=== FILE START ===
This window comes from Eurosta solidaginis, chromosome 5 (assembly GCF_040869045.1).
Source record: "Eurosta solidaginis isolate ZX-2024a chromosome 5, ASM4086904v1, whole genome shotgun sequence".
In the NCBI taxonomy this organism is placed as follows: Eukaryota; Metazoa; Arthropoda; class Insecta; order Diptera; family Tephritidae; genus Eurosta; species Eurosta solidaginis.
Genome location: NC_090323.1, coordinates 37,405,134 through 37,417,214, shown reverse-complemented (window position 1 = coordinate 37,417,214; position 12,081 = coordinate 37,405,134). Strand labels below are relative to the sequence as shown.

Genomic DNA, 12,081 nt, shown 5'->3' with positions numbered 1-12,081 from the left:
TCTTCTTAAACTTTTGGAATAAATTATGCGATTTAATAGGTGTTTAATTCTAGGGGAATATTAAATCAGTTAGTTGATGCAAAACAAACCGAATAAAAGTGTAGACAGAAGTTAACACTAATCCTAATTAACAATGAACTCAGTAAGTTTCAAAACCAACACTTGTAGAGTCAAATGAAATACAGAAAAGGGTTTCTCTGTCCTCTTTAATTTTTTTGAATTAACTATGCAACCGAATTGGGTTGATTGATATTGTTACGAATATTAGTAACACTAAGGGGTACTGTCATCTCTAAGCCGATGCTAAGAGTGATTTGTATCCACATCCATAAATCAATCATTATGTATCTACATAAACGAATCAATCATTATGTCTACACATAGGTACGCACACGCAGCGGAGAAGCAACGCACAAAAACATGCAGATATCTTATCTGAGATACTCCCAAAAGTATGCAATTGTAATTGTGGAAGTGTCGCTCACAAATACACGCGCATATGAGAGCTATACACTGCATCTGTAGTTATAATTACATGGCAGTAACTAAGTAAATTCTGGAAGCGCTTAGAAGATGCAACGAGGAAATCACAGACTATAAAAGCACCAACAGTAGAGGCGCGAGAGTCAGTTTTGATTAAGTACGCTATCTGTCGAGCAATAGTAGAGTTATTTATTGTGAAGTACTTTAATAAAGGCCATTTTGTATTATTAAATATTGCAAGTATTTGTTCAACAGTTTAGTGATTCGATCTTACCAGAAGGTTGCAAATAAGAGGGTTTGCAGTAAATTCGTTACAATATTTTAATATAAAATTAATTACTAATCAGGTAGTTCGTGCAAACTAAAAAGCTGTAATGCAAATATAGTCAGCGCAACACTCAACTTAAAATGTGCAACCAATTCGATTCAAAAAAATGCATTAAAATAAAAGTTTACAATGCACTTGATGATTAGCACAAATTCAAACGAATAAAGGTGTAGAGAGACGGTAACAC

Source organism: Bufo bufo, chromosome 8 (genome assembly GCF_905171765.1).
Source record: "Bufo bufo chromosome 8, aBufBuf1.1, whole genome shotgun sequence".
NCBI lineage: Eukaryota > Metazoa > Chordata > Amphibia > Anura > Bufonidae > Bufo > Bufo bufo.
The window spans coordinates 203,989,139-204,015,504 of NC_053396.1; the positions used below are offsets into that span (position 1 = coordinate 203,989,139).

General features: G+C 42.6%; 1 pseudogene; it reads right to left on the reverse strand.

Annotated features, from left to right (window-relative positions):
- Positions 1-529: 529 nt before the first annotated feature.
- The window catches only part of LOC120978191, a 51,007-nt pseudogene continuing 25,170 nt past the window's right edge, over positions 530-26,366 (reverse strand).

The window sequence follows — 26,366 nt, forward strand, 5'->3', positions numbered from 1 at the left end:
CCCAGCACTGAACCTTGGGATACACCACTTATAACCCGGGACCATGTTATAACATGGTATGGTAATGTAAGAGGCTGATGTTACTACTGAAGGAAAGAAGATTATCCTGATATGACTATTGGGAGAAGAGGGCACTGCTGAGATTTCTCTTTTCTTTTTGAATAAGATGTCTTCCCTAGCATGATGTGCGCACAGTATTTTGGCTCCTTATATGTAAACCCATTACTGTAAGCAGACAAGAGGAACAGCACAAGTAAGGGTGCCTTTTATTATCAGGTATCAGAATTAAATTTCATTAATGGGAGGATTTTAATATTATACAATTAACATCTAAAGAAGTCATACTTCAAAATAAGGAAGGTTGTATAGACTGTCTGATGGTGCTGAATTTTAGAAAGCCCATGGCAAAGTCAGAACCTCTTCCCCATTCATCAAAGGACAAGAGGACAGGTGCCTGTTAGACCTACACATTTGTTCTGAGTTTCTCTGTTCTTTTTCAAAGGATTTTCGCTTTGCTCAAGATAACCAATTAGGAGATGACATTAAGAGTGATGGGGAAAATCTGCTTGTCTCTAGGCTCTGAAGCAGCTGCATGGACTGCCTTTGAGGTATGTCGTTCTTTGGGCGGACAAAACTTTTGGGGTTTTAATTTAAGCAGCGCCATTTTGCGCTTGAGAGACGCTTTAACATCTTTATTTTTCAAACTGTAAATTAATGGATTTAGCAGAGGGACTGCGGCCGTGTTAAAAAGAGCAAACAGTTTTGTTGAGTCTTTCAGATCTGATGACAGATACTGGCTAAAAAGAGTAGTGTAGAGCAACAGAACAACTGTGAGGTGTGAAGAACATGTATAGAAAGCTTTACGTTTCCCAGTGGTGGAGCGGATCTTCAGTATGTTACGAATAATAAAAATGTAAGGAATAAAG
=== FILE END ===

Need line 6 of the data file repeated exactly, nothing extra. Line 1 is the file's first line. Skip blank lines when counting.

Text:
TCTTCTTAAACTTTTGGAATAAATTATGCGATTTAATAGGTGTTTAATTCTAGGGGAATATTAAATCAGTTAGTTGATGCAAAACAAACCGAATAAAAGTGTAGACAGAAGTTAACACTAATCCTAATTAACAATGAACTCAGTAAGTTTCAAAACCAACACTTGTAGAGTCAAATGAAATACAGAAAAGGGTTTCTCTGTCCTCTTTAATTTTTTTGAATTAACTATGCAACCGAATTGGGTTGATTGATATTGTTACGAATATTAGTAACACTAAGGGGTACTGTCATCTCTAAGCCGATGCTAAGAGTGATTTGTATCCACATCCATAAATCAATCATTATGTATCTACATAAACGAATCAATCATTATGTCTACACATAGGTACGCACACGCAGCGGAGAAGCAACGCACAAAAACATGCAGATATCTTATCTGAGATACTCCCAAAAGTATGCAATTGTAATTGTGGAAGTGTCGCTCACAAATACACGCGCATATGAGAGCTATACACTGCATCTGTAGTTATAATTACATGGCAGTAACTAAGTAAATTCTGGAAGCGCTTAGAAGATGCAACGAGGAAATCACAGACTATAAAAGCACCAACAGTAGAGGCGCGAGAGTCAGTTTTGATTAAGTACGCTATCTGTCGAGCAATAGTAGAGTTATTTATTGTGAAGTACTTTAATAAAGGCCATTTTGTATTATTAAATATTGCAAGTATTTGTTCAACAGTTTAGTGATTCGATCTTACCAGAAGGTTGCAAATAAGAGGGTTTGCAGTAAATTCGTTACAATATTTTAATATAAAATTAATTACTAATCAGGTAGTTCGTGCAAACTAAAAAGCTGTAATGCAAATATAGTCAGCGCAACACTCAACTTAAAATGTGCAACCAATTCGATTCAAAAAAATGCATTAAAATAAAAGTTTACAATGCACTTGATGATTAGCACAAATTCAAACGAATAAAGGTGTAGAGAGACGGTAACAC